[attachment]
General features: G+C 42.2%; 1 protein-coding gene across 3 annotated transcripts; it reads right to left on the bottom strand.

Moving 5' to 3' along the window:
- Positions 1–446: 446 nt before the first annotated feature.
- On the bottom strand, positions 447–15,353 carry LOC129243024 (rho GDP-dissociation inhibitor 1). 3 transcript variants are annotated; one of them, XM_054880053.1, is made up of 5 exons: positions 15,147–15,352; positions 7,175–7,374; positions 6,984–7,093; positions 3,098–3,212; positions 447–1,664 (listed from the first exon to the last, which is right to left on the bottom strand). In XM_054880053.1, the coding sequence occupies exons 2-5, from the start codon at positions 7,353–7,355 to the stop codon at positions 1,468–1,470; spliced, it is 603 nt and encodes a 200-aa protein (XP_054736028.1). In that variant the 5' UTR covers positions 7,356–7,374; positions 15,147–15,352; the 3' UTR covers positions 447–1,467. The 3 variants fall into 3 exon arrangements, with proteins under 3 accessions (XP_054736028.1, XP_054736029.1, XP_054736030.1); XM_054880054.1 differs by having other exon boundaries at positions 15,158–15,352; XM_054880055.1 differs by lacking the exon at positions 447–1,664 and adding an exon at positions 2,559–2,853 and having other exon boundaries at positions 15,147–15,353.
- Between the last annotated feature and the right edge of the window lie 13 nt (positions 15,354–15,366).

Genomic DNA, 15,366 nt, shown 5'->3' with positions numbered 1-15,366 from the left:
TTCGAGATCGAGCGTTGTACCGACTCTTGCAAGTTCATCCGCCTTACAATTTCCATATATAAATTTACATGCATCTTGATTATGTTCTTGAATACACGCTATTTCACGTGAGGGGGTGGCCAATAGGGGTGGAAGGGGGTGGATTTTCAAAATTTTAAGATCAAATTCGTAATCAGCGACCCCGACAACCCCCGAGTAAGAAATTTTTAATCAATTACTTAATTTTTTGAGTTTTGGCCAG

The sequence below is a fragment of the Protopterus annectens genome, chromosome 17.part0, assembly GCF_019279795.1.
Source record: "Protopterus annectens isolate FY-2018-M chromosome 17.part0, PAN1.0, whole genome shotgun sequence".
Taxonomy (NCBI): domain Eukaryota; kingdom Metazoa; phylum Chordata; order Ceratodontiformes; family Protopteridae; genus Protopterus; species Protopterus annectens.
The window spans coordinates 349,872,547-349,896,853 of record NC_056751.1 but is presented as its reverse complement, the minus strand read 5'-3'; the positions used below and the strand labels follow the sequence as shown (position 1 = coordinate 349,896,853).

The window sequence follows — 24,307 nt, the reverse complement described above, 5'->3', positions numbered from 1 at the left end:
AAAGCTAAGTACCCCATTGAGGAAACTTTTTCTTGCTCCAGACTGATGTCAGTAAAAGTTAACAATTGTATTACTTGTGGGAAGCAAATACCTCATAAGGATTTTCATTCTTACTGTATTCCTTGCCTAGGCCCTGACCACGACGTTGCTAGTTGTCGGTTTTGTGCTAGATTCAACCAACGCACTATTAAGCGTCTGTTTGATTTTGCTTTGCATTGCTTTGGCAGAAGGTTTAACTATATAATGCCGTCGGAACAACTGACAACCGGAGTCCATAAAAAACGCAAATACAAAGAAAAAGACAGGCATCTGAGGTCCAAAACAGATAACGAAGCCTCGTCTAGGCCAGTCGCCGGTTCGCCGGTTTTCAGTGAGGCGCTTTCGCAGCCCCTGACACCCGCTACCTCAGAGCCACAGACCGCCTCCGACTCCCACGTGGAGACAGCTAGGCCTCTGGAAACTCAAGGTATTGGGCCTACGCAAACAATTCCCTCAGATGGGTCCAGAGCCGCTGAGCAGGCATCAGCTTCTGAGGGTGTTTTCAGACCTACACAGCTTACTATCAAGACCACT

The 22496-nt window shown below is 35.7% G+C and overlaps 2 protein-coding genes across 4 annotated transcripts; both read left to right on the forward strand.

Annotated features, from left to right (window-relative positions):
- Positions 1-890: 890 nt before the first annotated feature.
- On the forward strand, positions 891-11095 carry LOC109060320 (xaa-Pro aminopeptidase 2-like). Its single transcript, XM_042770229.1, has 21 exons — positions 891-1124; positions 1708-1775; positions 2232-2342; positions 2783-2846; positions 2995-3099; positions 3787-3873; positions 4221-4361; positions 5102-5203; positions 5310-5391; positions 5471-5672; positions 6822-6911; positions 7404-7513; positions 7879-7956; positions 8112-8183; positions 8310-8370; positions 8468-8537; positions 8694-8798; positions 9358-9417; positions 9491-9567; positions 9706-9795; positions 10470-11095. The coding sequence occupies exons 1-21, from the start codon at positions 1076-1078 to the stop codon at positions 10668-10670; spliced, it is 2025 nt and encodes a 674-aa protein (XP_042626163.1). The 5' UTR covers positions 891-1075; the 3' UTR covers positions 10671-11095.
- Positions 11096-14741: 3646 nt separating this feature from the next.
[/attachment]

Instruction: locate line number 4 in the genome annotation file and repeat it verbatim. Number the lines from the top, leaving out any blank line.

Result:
- On the bottom strand, positions 447–15,353 carry LOC129243024 (rho GDP-dissociation inhibitor 1). 3 transcript variants are annotated; one of them, XM_054880053.1, is made up of 5 exons: positions 15,147–15,352; positions 7,175–7,374; positions 6,984–7,093; positions 3,098–3,212; positions 447–1,664 (listed from the first exon to the last, which is right to left on the bottom strand). In XM_054880053.1, the coding sequence occupies exons 2-5, from the start codon at positions 7,353–7,355 to the stop codon at positions 1,468–1,470; spliced, it is 603 nt and encodes a 200-aa protein (XP_054736028.1). In that variant the 5' UTR covers positions 7,356–7,374; positions 15,147–15,352; the 3' UTR covers positions 447–1,467. The 3 variants fall into 3 exon arrangements, with proteins under 3 accessions (XP_054736028.1, XP_054736029.1, XP_054736030.1); XM_054880054.1 differs by having other exon boundaries at positions 15,158–15,352; XM_054880055.1 differs by lacking the exon at positions 447–1,664 and adding an exon at positions 2,559–2,853 and having other exon boundaries at positions 15,147–15,353.